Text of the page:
The generally accepted definition of predestination or predestinate is in Jerome Zanchiusí book, Absolute Predestination. To quote Zanchius:
"The verb predestinate is of Latin origin, and signifies, in that tongue, to deliberate beforehand with oneís self how one shall act; and in consequence of such deliberation to constitute, fore-ordain and predetermine where, when, how and by whom anything shall be done, and to what end it shall be done. So the Greek verb, prooridzo, which exactly answers to the English word predestinate, and is rendered by it, signifies to resolve beforehand within oneís self what to do; and, before the thing resolved on is actually effected, to appoint it to some certain use, and direct it to some determinate end. The Hebrew verb Habhdel has likewise much the same signification."
All this being so, before the foundation of the world when God declared (in accord with the counsel of His own will) what every thing would be and do, He declared what He Himself would predestinate. If in the then-future course of this world there were to be some things that would not be predestinated, then in the same declaration He would no doubt have also declared what would not be predestinated. "A wicked ruler shall arise and kill millions of people, but that is bad and evil, so I shall not predestinate that." It was either something like that, or else those things which were not predestinated were not declared at all.
To make this last point as plain as possible, any thing or event which actually happens in time must, of necessity, fall into one of these four categories: (1) God predestinated it to be done, and it was done; (2) God predestinated it not to be done but it was done anyway; (3) God did not predestinate it, but it was done anyway; or (4) God did not consider it, one way or the other.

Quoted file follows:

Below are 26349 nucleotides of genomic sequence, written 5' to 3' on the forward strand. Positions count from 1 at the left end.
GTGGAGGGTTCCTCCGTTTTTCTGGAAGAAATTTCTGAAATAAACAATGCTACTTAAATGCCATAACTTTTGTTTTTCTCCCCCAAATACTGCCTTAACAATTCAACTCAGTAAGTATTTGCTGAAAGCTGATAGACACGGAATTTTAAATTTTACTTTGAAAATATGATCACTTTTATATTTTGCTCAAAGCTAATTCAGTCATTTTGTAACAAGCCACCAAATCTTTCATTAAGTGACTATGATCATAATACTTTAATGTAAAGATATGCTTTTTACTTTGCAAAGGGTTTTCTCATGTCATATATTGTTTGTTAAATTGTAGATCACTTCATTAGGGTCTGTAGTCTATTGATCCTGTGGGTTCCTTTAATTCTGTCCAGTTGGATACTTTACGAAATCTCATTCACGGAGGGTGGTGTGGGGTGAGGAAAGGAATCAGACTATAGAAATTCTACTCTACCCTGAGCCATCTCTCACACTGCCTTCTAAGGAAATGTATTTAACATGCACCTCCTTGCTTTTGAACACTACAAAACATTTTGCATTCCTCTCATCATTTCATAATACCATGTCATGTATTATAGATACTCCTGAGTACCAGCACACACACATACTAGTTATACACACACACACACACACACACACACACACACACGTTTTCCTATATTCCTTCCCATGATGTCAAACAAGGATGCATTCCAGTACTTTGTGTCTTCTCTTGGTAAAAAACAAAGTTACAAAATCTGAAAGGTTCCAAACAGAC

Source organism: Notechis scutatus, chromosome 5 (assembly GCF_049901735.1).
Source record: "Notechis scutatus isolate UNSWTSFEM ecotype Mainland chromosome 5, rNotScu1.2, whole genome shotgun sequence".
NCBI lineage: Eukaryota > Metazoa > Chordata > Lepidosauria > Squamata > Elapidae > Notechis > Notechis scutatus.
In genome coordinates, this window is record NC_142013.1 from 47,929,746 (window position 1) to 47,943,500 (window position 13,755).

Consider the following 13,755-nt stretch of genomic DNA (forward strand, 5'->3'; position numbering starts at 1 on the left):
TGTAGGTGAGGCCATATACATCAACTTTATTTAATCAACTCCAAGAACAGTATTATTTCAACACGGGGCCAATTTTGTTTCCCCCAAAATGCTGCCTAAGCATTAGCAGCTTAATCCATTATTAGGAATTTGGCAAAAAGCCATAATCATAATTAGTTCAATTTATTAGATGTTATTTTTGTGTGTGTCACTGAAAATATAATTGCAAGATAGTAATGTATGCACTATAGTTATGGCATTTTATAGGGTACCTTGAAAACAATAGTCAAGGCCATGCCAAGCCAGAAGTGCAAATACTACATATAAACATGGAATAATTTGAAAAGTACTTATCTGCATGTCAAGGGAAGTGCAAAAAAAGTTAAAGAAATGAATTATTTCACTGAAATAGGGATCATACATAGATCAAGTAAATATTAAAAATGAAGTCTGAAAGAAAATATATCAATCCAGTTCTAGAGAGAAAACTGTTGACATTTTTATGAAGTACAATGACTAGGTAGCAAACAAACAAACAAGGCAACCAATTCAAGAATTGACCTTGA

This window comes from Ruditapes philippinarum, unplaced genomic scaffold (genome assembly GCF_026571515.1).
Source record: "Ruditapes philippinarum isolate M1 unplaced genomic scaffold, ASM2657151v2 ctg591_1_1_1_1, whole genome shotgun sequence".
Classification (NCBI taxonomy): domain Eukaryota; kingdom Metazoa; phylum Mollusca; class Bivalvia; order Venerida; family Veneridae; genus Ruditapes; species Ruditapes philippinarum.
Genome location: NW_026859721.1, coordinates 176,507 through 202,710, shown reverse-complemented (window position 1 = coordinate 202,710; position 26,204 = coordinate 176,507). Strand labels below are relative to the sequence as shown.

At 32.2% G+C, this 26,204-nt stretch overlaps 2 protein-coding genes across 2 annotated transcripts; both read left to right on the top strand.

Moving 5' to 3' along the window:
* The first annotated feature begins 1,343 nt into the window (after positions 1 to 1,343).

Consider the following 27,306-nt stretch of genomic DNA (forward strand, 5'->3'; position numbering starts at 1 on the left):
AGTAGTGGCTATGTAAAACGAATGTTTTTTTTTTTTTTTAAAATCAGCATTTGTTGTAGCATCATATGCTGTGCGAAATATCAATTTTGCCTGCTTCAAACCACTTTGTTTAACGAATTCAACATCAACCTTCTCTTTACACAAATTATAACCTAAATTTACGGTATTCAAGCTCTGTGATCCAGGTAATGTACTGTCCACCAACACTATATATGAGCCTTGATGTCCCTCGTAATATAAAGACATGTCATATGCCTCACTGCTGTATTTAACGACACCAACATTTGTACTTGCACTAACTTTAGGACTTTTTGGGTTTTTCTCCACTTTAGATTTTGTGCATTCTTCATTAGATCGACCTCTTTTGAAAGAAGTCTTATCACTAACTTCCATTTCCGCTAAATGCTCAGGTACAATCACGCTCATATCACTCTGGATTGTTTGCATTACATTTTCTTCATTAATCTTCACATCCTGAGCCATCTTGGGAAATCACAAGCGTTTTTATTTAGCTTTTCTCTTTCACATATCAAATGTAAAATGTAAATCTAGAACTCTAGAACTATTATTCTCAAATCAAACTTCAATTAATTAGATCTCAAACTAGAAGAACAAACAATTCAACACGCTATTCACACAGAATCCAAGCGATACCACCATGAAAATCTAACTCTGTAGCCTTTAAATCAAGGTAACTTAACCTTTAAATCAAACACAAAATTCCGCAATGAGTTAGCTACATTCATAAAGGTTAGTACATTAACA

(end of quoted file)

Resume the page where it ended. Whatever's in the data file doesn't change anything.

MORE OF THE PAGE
If (4) is true, that God did not consider it, one way or the other, then the out-and-out Arminian would be right in saying that God is surprised by a lot of things and there is really no such thing as predestination.
If (3) is true, that God did not predestinate it but it was done anyway, there is much the same problem. Millions of non-predestinated things would be running around, getting in the way of those things which were predestinated. It remains for the one who takes this position to say whether or not God at least thought about these "non-predestinated events" colliding with all the things He predestinated. We are not asking for the moment whether or not He predestinated the "non-predestinated events," oh, no; but, did he at least just think about them a little bit during His determinate counsel when He was considering what He would and would not predestinate?
If He thought about the "non-predestinated events," even a little bit, then they were nevertheless predestinated, because, "The Lord of hosts hath sworn, saying, Surely as I have thought, so shall it come to pass... (Isaiah 14.24)." If He did not think about the "non-predestinated events," how could they ever come to pass, seeing they surely would be in conflict with the things He did think about?
Position (2) cannot possibly be true, that God predestinated some events not to be done but they were done anyway. God not only declared the end from the beginning, but He also declared "from ancient times the things that are not yet done (Isaiah 46.10)." The things which the partial-predestinarian says "happen but were not predestinated" could only be among those things which were not yet done. At the time of His declaration, which the inspired Isaiah was content to call "from the beginning," the things which were not yet done included everything that happens in time. Past, present, and future events, as far as we time-bound creatures are concerned, were included in His far-reaching decree from the beginning.